WHAT WE LIKE
- Promotes the democratization of fashion.
- Overcoming any physical obstacles regarding fashion through customization.
- Works with hospitals to make more fashionable hospital clothes!
A fashion brand that makes fashion inclusive for all
In recent years, initiatives related to diversity have been under active discussion worldwide. In the area of design, there is a search for ways to make design easy to use for people of various backgrounds.
For example, universal design is a method of designing that is easy for everyone to use, regardless of disability, age or nationality. These include daily goods such as a shampoo bottle with ridges on the side that let you know what is inside just by touching it and large light switches that can be turned on and off with a light touch.
Also, inclusive design has been attracting attention in recent years. While designers mainly carry out the method of universal design, in inclusive design, not only designers but also people who have been excluded from society (extreme users) get involved in designing together. From the beginning of the process, listening to the extreme users’ perceptions, opinions and emotions and creating products that make the most of their unique ideas are valued.
From feeling uncomfortable with fashion to creating a brand
Misaki Tanaka, the representative of the apparel brand “SOLIT! ,” has been working to solve various social problems, including disaster prevention. She revealed that, before the birth of her apparel brand “SOLIT!,” she had an uneasy feeling towards fashion itself.
“Because of my short stature and oversized body, I’ve had the experience of not having enough clothes to wear and having to force myself to wear them in Japan. After going into the fitting room and having the experience of not being able to wear the clothes I wanted, I often said things like, ‘I have to lose weight,’ or ‘I’m ugly,’ because I couldn’t fit into them. I’ve been self-denying myself. Fashion, which originally makes us feel free and excited, eventually hurt me.”
She also met people of different nationalities, faiths, sexualities, disabilities and body types at her graduate school and in working with social issues abroad. Through these experiences, Tanaka felt that, like her, there were people who did not enjoy fashion due to differences in ability, gender, faith or body type.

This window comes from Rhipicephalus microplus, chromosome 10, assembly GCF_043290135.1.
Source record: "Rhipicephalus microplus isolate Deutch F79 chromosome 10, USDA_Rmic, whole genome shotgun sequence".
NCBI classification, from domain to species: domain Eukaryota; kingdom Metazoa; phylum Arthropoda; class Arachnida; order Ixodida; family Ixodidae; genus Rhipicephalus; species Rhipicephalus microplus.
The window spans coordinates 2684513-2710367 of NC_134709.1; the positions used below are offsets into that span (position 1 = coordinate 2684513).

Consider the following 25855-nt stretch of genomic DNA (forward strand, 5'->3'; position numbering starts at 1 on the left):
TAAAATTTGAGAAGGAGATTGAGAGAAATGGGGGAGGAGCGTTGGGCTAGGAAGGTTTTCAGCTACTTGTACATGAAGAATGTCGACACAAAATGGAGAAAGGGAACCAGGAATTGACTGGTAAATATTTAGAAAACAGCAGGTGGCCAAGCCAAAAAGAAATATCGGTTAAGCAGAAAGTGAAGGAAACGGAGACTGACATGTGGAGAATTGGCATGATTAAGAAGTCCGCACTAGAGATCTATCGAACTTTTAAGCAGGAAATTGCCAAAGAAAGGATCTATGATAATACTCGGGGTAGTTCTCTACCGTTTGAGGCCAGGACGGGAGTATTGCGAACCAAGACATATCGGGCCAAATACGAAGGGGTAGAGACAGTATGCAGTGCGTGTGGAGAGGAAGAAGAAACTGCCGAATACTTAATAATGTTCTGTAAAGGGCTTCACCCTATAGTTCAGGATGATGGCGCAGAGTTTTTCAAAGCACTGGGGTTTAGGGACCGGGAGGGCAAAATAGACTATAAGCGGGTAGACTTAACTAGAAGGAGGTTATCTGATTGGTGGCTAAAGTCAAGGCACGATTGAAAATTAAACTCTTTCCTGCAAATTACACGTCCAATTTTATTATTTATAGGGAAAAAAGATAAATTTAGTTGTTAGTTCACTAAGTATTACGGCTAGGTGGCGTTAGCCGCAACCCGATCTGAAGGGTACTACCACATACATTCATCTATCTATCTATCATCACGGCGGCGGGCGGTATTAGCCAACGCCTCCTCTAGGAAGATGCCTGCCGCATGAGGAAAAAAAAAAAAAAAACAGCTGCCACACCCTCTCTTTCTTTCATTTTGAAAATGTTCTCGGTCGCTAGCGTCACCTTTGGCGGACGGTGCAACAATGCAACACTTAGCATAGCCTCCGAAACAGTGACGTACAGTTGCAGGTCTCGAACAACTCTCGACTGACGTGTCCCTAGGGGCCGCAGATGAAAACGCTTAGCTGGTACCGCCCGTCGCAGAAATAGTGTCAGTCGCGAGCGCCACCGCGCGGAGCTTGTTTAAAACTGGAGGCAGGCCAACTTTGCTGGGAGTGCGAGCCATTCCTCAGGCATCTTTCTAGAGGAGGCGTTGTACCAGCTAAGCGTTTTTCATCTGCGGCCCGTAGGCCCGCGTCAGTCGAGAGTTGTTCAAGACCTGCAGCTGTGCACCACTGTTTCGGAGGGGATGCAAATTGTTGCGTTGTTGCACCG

Tanaka felt uncomfortable with such circumstances and thought that despite a large number of clothes being produced and discarded in the world, there were no desirable clothing options for her. After that, in September 2020, Tanaka launched SOLIT Co., Ltd. and the apparel brand “SOLIT!” to make it possible for various people to choose comfortable clothes. The brand name “SOLIT” is a slang term for ”wonderful.” It comes from the desire to create a society where people can say to each other they are wonderful just as they are, regardless of attributes or categories.
The members involved in SOLIT! have occupations such as designers, marketers, medical and welfare workers, with various backgrounds such as nationality, age, sexuality and disability. Currently, about 40 members are operating mainly online.
Comfortable style for everyone through inclusive design
SOLIT! uses the inclusive design method to think about the appearance of the product with the members and produce only what is desired for the people who need it. Specifically, from the planning stage, they plan and develop together with people with various backgrounds. They manufacture the products that are needed as much as they receive requests. In addition, customers can adjust the size, length and specifications for each part according to their preferences, body shape and disability characteristics. By offering clothing that suits each customer, prolongation of product life can also be expected.
“At SOLIT!, we want to create something that major brands do not offer. For the first products, we decided to make jackets, pants and shirts with buttons. The design allows customers to choose the size, length and specifications for each part, such as jackets and pants, and customize them.